The Power of Punctual
“You’re wincing” said my wife. “You’re actually wincing.”
Wincing for me is my way of quietly being appalled. This particular wince was brought on by my better-half telling me a story about how when they were children, and trying to travel as a family of five on trains through Europe, her father would take great pleasure in reading the train timetables and ensuring that they would arrive at each connecting train with seconds to spare. His greatest high came from ushering the last of his three children onto a train just as the doors were closing. For me, this was too much. The risk of being late, too palpable.
I found myself wincing again this week as I listened to a fascinating assembly but simultaneously noticing that unless the speaker wrapped up instantly, we would be late for the first lesson. Barring a fire-alarm or seismic tremor, I see no reason for being late to lessons, ever. Lessons at Cothill are currently thirty-five minutes long. If a boy, or godforbid a staff member arrives late, then the impact on that lesson is catastrophic. It not only leaves the latecomer with gaps in their knowledge, it has a knock-on effect for those pupils who arrive on time, as the teacher then needs to repeat what’s already been covered.
Arriving on time begins with us, the staff. When we are late, we are saying ‘my time is more valuable than yours’. However, being on time and ideally being at the front of the room when the children arrive shows that we are in control, reliable and respectful of another person's time. I’ve sat in countless meetings about grand strategies and ‘blue sky’ ideas to improve pupil attainment and whilst many of these have merit, they’re all pointless if we can’t get this one aspect right. Starting on time.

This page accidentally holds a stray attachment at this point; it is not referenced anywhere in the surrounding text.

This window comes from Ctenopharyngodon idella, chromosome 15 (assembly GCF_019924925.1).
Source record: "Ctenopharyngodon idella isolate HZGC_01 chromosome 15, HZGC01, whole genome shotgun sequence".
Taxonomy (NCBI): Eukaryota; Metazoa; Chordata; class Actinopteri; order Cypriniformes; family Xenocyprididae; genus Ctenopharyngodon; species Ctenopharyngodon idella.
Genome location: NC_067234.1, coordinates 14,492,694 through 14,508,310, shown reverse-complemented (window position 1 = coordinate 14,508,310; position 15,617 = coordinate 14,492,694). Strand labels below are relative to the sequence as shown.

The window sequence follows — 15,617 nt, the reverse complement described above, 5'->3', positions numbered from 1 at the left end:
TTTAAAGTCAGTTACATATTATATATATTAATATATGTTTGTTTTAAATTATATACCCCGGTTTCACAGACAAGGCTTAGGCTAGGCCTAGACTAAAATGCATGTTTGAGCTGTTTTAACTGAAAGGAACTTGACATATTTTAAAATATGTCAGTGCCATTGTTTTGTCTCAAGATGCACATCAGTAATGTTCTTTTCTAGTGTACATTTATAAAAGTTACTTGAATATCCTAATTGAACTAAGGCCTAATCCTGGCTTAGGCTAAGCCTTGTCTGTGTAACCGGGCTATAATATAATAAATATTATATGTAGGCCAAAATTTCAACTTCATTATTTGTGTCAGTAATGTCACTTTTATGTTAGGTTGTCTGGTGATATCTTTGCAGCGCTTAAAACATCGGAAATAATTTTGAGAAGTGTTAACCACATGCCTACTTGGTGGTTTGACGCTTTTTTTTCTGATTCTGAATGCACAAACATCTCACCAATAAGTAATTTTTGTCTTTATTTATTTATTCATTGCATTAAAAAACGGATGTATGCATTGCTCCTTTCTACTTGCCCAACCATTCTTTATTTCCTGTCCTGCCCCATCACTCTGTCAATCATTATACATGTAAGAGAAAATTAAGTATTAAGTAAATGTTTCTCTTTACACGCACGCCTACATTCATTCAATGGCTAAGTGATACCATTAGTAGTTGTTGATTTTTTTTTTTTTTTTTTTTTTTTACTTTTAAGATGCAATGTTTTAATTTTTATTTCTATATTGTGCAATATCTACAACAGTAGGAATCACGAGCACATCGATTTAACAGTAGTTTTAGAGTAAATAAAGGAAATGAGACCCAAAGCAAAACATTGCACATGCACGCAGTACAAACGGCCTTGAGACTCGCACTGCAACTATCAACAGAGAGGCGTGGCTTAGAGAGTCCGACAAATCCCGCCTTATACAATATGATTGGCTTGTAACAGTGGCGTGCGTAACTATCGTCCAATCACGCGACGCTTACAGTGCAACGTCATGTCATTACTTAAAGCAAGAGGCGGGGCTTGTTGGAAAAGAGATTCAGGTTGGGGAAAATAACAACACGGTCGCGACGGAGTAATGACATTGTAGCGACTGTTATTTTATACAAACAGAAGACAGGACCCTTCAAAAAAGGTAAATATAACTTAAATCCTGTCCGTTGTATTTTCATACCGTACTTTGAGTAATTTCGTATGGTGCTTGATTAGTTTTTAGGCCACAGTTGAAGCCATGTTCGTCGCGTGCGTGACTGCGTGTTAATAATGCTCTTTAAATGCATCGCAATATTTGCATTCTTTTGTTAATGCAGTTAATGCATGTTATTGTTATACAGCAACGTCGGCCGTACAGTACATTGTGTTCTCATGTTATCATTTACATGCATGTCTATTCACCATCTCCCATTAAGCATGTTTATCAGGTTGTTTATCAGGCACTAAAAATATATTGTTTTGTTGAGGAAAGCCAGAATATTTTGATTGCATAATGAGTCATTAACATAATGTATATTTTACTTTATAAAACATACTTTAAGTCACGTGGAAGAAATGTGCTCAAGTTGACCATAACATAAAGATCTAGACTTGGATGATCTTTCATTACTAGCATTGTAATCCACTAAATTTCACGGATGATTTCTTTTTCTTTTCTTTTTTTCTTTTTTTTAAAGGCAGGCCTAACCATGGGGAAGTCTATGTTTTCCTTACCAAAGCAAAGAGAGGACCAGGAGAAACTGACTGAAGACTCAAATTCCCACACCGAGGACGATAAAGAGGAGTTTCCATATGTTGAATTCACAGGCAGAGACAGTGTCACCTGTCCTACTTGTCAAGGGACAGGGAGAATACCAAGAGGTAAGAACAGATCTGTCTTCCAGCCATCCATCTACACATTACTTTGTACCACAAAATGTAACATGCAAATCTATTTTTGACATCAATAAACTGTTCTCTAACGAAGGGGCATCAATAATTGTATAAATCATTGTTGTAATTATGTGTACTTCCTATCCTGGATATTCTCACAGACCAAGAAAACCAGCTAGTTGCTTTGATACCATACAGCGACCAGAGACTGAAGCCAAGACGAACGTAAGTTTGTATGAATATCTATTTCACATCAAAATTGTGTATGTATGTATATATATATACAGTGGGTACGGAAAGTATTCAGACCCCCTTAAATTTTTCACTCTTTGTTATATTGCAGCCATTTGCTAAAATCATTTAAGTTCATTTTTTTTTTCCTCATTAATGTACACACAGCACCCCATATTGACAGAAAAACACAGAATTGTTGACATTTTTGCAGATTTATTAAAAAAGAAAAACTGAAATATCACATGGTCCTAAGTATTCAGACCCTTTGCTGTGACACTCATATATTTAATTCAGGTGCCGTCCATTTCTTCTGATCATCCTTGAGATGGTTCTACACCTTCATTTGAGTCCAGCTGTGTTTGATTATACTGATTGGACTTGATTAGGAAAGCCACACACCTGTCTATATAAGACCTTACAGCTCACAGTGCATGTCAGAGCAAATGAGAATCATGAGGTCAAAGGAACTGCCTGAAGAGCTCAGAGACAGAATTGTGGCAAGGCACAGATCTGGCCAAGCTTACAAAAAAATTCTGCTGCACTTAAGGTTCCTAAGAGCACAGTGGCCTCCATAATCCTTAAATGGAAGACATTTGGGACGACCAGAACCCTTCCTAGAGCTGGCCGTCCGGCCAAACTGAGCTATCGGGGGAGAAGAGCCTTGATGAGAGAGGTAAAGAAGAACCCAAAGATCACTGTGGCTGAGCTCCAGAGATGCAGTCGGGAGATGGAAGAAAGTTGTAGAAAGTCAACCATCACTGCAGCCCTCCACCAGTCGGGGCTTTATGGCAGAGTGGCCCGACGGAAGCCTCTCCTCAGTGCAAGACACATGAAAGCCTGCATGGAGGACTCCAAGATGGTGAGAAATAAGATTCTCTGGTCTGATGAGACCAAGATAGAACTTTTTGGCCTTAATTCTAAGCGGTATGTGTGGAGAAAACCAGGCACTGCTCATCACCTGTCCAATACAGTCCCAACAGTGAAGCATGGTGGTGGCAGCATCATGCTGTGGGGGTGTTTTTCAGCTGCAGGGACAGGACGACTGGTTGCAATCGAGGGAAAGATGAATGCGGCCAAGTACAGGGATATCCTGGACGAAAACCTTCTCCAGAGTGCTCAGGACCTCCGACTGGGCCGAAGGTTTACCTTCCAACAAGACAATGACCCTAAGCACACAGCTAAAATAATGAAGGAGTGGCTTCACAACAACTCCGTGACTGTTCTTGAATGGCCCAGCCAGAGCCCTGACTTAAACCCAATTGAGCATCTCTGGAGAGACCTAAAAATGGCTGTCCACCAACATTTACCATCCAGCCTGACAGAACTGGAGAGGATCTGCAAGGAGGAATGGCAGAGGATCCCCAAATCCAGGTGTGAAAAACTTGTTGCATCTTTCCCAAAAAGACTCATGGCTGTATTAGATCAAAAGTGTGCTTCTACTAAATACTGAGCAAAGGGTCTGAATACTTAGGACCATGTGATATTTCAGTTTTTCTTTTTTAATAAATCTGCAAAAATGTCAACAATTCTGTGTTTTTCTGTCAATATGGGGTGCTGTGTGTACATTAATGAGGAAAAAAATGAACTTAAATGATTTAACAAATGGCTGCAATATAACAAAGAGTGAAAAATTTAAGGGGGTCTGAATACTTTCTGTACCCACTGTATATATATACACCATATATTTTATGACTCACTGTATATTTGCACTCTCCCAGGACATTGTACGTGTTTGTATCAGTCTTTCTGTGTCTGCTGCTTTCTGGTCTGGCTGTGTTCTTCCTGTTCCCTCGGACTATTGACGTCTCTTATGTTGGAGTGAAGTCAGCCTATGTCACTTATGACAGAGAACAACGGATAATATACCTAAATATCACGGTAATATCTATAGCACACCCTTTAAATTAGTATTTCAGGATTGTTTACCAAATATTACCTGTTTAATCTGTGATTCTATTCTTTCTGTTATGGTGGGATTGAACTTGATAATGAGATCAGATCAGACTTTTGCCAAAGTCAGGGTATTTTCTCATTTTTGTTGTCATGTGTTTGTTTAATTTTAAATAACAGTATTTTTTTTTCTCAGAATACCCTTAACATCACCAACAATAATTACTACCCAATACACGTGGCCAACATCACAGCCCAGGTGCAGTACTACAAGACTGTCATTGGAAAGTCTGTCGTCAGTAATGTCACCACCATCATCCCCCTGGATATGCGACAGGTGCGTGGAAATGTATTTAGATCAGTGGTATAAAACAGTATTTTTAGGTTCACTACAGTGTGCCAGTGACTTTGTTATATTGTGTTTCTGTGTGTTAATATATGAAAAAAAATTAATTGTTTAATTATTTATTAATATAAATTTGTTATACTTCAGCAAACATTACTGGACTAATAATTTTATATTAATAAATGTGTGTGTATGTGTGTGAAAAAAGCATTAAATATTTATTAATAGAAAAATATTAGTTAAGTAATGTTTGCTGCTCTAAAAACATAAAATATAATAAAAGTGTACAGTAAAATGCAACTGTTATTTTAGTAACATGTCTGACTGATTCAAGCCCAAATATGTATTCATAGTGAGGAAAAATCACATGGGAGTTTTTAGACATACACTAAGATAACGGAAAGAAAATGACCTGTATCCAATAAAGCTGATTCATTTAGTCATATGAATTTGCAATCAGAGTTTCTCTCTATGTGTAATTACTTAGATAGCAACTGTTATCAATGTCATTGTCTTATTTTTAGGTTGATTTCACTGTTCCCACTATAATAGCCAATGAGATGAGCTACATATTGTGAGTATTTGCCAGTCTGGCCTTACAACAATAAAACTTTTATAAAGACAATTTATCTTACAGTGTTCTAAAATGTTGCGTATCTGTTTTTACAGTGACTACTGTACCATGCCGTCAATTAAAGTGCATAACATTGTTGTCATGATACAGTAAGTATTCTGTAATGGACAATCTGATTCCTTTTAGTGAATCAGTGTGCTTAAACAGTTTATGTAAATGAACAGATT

It goes beyond the classroom too. Cothill House is the busiest school I have ever worked in. It offers its boys more activities than any other school on my radar. And yet if these activities don’t start on time, with the right people in the right place, it undermines the whole purpose of the activity in the first place.
I am certainly guilty of ‘finding my stride’ during a staffroom announcement or assembly presentation. My mother is constantly reminding me that I ‘love the sound of my own voice’. But it is often this ‘monologuing’ that causes the lateness I'm rallying against. So how do we address it?
Being realistic about the amount we try to cram into a day. There’s no point in having the pottery club and away sailing fixture back to back as either the pottery studio is left a tip or we’re late for sailing and that reflects badly on us as a school. Are lessons the right length? If they’re short and therefore more frequent, does some of the lateness come from expecting our children to relocate 7 times each day? Could some of our announcements be communicated just to the select few staff or pupils who really need the information in a different more succinct manner? Are our lessons appealing enough? Our boys rarely amble to gaming club or woodwork sessions. They’re often queueing outside the classroom early. What can we do to give our core subjects the same appeal?
Reading this back, and again wincing at the realisation that I've finally become Mr Berry, my English teacher at Harrow School who handed down punishments when I was ever late, I fear it may seem like a rant. But I really believe that if we can get on top of these little things, then maybe some of the bigger picture issues will start to solve themselves. Anyway, must dash, can’t be late for Year 4 science.
“The habit of being prompt once formed extends to everything — meeting friends, paying debts, going to church, reaching and leaving place of business, keeping promises, retiring at night and rising in the morning, going to the lecture and town-meeting, and, indeed, to every relation and act, however trivial it may seem to observers.” –William Makepeace Thayer, Tact and Grit, 1882
Head of the Junior School